Significance Statement

Inflow turbulence generation methods for large-eddy simulation (LES) models are crucial for the better downscaling of meteorological mesoscale models (RANS models) to microscale models (LES models). Various CFD methods have been developed, but few have been applied to simulations of thermally driven convective boundary layers (CBLs). To address this problem, we focused on a method that recycles turbulence [the recycle–rescale (R-R) method] and another method that synthetically generates turbulence [the digital filter–based (DF) method]. This study extends the R-R method to manage turbulence in thermally driven CBLs. In addition, this study investigated the applicability of the DF method to thermally driven CBL simulations. Both extended methods are effective for downscaling experiments and capture the characteristics of thermally driven CBLs.

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Linye Song
,
Lu Yang
,
Conglan Cheng
,
Aru Hasi
, and
Mingxuan Chen

Abstract

This study investigates the impacts of grid spacing and station network on surface analyses and forecasts including temperature, humidity, and winds in Beijing Winter Olympic complex terrain. The high-resolution analyses are generated by a rapid-refresh integrated system that includes a topographic downscaling procedure. Results show that surface analyses are more accurate with a higher targeted grid spacing. In particular, the average analysis errors of surface temperature, humidity, and winds are all significantly reduced when the grid size is increased. This improvement is mainly attributed to a more realistic simulation of the topographic effects in the integrated system because the topographic downscaling at higher grid spacing can add more details in a complex mountain region. From 1 km to 100 m, 1–12-h forecasts of temperature and humidity are also largely improved, while the wind only shows a slight improvement for 1–6-h forecasts. The influence of station network on the surface analyses is further examined. Results show that the spatial distributions of temperature and humidity at a 100-m space scale are more realistic and accurate when adding an intensive automatic weather station network, as more observational information can be absorbed. The adding of a station network can also reduce forecast errors, which can last for about 6 h. However, although surface winds display better analysis skill when more stations are added, the wind at the mountaintop region sometimes encounters a marginally worse effect for both analysis and forecast. The results are helpful to improve the analysis and forecast products in complex terrain and have some implications for downscaling from a coarse grid size to a finer grid.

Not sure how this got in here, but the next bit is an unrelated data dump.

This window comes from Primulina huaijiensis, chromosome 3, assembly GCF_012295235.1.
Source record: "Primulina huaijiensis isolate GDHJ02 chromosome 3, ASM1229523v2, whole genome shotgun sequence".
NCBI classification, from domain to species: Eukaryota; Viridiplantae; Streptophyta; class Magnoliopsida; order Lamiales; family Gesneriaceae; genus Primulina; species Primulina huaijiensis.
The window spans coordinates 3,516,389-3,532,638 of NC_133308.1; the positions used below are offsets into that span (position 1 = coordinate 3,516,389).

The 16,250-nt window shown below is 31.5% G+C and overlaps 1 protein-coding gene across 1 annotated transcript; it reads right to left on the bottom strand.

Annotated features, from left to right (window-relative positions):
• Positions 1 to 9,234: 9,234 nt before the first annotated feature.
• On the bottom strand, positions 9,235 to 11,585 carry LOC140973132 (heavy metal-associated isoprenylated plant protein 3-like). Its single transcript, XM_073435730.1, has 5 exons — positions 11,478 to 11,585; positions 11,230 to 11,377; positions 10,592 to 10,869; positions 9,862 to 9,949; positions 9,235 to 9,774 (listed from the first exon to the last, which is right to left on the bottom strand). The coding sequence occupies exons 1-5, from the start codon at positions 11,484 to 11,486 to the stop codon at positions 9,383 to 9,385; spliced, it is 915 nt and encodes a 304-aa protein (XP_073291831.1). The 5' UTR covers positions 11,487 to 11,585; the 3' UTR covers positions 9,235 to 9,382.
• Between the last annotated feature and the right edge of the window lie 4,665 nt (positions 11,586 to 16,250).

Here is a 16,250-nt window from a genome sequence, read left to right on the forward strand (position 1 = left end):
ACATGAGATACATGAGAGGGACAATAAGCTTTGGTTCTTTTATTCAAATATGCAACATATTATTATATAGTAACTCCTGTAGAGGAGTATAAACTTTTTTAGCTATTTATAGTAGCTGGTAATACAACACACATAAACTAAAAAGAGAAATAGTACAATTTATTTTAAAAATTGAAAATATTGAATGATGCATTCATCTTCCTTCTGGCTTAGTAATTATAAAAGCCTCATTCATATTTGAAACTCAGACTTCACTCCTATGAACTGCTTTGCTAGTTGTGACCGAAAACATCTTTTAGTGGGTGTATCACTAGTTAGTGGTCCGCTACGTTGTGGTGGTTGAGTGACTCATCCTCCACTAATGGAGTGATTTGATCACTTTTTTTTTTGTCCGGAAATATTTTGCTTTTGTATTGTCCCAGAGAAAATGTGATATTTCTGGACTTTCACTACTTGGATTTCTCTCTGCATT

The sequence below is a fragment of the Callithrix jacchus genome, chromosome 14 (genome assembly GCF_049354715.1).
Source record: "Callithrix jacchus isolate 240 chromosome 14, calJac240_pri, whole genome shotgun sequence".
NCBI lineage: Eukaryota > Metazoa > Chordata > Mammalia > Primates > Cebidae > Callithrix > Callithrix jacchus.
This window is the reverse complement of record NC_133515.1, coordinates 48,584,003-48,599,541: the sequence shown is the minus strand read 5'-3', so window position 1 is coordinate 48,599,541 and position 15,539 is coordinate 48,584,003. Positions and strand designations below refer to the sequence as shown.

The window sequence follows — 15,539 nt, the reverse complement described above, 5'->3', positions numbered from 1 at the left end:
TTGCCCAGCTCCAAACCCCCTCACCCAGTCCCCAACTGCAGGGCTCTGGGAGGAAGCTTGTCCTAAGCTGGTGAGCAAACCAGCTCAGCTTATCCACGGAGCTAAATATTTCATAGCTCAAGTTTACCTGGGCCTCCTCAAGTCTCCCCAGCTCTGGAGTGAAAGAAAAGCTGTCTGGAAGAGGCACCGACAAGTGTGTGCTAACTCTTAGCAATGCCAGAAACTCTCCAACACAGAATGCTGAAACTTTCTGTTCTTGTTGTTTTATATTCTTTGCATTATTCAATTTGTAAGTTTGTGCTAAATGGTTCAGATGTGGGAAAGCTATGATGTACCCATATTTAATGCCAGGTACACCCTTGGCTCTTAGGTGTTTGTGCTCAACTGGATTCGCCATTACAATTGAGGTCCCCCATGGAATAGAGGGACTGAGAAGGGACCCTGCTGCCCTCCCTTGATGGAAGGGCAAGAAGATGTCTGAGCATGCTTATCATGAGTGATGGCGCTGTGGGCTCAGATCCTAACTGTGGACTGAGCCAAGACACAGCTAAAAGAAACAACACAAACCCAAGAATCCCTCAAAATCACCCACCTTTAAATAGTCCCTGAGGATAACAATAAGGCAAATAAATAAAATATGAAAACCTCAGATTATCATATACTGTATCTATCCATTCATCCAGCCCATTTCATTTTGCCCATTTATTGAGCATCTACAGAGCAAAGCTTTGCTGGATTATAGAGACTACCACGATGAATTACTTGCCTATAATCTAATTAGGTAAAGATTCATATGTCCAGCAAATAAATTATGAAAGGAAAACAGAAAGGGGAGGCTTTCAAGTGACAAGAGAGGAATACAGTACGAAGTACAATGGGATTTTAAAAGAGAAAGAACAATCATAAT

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Trent W. Ford
,
Jason A. Otkin
,
Steven M. Quiring
,
Joel Lisonbee
,
Molly Woloszyn
,
Junming Wang
, and
Yafang Zhong

Abstract